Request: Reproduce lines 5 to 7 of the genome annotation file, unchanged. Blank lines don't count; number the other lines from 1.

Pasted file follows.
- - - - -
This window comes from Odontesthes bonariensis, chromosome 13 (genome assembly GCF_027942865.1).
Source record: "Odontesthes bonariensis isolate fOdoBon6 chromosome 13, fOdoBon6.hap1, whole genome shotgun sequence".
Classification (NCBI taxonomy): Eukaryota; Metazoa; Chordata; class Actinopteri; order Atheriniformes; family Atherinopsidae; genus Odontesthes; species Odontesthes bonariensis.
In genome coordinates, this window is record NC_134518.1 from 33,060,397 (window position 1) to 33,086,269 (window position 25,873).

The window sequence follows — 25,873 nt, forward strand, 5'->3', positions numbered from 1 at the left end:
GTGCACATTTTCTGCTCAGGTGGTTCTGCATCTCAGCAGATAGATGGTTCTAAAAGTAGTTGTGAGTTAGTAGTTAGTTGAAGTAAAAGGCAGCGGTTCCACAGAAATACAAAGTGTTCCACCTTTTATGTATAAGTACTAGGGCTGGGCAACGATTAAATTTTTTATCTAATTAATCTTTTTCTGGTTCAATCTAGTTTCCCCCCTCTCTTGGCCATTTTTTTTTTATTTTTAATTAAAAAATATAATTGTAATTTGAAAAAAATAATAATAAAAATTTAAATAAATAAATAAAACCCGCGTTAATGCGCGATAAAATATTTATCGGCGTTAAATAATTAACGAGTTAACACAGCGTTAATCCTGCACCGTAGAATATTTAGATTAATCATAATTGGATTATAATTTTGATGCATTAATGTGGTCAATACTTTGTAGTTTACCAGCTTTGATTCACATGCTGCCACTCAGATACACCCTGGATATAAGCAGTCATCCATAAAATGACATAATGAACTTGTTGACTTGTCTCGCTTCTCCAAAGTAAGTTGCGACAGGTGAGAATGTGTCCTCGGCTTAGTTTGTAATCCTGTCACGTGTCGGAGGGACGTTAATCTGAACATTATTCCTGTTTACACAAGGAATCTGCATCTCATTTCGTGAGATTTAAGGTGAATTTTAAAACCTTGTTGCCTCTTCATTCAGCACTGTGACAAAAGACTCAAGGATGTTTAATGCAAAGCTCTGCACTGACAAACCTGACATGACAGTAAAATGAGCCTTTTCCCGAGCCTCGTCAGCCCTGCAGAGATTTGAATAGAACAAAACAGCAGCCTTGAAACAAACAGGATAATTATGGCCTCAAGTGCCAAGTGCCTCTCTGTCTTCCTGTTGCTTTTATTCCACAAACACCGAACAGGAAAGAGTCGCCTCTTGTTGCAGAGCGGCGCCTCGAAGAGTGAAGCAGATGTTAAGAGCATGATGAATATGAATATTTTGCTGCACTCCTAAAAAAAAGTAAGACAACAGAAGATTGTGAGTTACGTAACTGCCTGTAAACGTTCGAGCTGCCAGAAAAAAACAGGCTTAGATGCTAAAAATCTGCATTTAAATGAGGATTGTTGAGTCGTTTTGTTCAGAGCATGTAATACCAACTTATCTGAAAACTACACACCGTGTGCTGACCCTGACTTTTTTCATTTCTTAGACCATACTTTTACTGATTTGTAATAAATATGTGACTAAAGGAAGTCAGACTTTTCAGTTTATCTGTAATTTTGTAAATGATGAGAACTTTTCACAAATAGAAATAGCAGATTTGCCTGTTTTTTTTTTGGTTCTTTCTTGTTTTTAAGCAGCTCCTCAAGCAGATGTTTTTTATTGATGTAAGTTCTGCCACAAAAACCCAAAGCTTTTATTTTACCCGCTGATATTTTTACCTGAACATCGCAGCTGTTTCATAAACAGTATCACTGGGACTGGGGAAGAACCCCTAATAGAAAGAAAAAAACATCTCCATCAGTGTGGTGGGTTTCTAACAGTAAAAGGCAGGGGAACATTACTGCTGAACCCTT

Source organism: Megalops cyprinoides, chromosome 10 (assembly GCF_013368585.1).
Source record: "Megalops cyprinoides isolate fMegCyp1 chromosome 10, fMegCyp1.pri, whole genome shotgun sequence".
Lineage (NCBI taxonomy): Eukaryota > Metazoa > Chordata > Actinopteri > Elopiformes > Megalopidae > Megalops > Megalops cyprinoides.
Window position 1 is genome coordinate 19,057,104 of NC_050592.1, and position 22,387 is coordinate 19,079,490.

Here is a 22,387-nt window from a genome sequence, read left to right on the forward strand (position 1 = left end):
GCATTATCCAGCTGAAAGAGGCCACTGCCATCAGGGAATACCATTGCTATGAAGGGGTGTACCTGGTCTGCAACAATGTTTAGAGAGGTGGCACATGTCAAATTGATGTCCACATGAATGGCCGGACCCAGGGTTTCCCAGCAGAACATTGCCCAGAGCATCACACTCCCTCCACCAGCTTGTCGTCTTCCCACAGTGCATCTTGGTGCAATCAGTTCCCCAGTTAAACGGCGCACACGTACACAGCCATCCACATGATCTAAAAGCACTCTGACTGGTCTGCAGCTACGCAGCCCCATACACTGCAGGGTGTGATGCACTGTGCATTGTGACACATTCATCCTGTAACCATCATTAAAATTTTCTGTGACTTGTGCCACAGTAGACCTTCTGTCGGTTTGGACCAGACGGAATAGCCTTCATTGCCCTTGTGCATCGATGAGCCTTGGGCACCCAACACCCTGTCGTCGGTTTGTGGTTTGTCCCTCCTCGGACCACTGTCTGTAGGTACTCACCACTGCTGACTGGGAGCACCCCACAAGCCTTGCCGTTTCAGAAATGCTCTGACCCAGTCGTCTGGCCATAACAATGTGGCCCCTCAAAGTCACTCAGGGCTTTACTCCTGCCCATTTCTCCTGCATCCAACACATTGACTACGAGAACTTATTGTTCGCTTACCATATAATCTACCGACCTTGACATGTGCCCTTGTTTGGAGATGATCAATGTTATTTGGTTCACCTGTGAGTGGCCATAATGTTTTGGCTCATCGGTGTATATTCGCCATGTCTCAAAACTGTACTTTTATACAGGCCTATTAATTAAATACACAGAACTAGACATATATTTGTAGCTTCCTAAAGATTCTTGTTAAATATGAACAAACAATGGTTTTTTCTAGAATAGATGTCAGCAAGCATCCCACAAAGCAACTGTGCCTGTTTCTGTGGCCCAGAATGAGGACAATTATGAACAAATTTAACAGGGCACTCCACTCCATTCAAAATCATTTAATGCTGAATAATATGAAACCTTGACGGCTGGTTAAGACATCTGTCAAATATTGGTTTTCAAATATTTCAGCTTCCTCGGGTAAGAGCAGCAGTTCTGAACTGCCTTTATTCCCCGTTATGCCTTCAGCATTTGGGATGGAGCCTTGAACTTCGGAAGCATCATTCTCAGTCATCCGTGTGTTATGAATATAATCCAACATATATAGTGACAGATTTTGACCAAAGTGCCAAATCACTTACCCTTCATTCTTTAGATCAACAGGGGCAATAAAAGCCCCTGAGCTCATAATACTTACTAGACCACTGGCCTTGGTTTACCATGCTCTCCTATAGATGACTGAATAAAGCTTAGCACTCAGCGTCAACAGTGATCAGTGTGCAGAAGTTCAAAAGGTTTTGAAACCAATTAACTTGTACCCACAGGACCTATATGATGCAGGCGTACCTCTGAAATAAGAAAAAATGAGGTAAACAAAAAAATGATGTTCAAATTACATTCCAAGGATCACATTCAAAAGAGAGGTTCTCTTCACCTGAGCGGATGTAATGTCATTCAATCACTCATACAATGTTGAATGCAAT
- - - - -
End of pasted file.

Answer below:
The window sequence follows — 25,873 nt, forward strand, 5'->3', positions numbered from 1 at the left end:
GTGCACATTTTCTGCTCAGGTGGTTCTGCATCTCAGCAGATAGATGGTTCTAAAAGTAGTTGTGAGTTAGTAGTTAGTTGAAGTAAAAGGCAGCGGTTCCACAGAAATACAAAGTGTTCCACCTTTTATGTATAAGTACTAGGGCTGGGCAACGATTAAATTTTTTATCTAATTAATCTTTTTCTGGTTCAATCTAGTTTCCCCCCTCTCTTGGCCATTTTTTTTTTATTTTTAATTAAAAAATATAATTGTAATTTGAAAAAAATAATAATAAAAATTTAAATAAATAAATAAAACCCGCGTTAATGCGCGATAAAATATTTATCGGCGTTAAATAATTAACGAGTTAACACAGCGTTAATCCTGCACCGTAGAATATTTAGATTAATCATAATTGGATTATAATTTTGATGCATTAATGTGGTCAATACTTTGTAGTTTACCAGCTTTGATTCACATGCTGCCACTCAGATACACCCTGGATATAAGCAGTCATCCATAAAATGACATAATGAACTTGTTGACTTGTCTCGCTTCTCCAAAGTAAGTTGCGACAGGTGAGAATGTGTCCTCGGCTTAGTTTGTAATCCTGTCACGTGTCGGAGGGACGTTAATCTGAACATTATTCCTGTTTACACAAGGAATCTGCATCTCATTTCGTGAGATTTAAGGTGAATTTTAAAACCTTGTTGCCTCTTCATTCAGCACTGTGACAAAAGACTCAAGGATGTTTAATGCAAAGCTCTGCACTGACAAACCTGACATGACAGTAAAATGAGCCTTTTCCCGAGCCTCGTCAGCCCTGCAGAGATTTGAATAGAACAAAACAGCAGCCTTGAAACAAACAGGATAATTATGGCCTCAAGTGCCAAGTGCCTCTCTGTCTTCCTGTTGCTTTTATTCCACAAACACCGAACAGGAAAGAGTCGCCTCTTGTTGCAGAGCGGCGCCTCGAAGAGTGAAGCAGATGTTAAGAGCATGATGAATATGAATATTTTGCTGCACTCCTAAAAAAAAGTAAGACAACAGAAGATTGTGAGTTACGTAACTGCCTGTAAACGTTCGAGCTGCCAGAAAAAAACAGGCTTAGATGCTAAAAATCTGCATTTAAATGAGGATTGTTGAGTCGTTTTGTTCAGAGCATGTAATACCAACTTATCTGAAAACTACACACCGTGTGCTGACCCTGACTTTTTTCATTTCTTAGACCATACTTTTACTGATTTGTAATAAATATGTGACTAAAGGAAGTCAGACTTTTCAGTTTATCTGTAATTTTGTAAATGATGAGAACTTTTCACAAATAGAAATAGCAGATTTGCCTGTTTTTTTTTTGGTTCTTTCTTGTTTTTAAGCAGCTCCTCAAGCAGATGTTTTTTATTGATGTAAGTTCTGCCACAAAAACCCAAAGCTTTTATTTTACCCGCTGATATTTTTACCTGAACATCGCAGCTGTTTCATAAACAGTATCACTGGGACTGGGGAAGAACCCCTAATAGAAAGAAAAAAACATCTCCATCAGTGTGGTGGGTTTCTAACAGTAAAAGGCAGGGGAACATTACTGCTGAACCCTT

Source organism: Megalops cyprinoides, chromosome 10 (assembly GCF_013368585.1).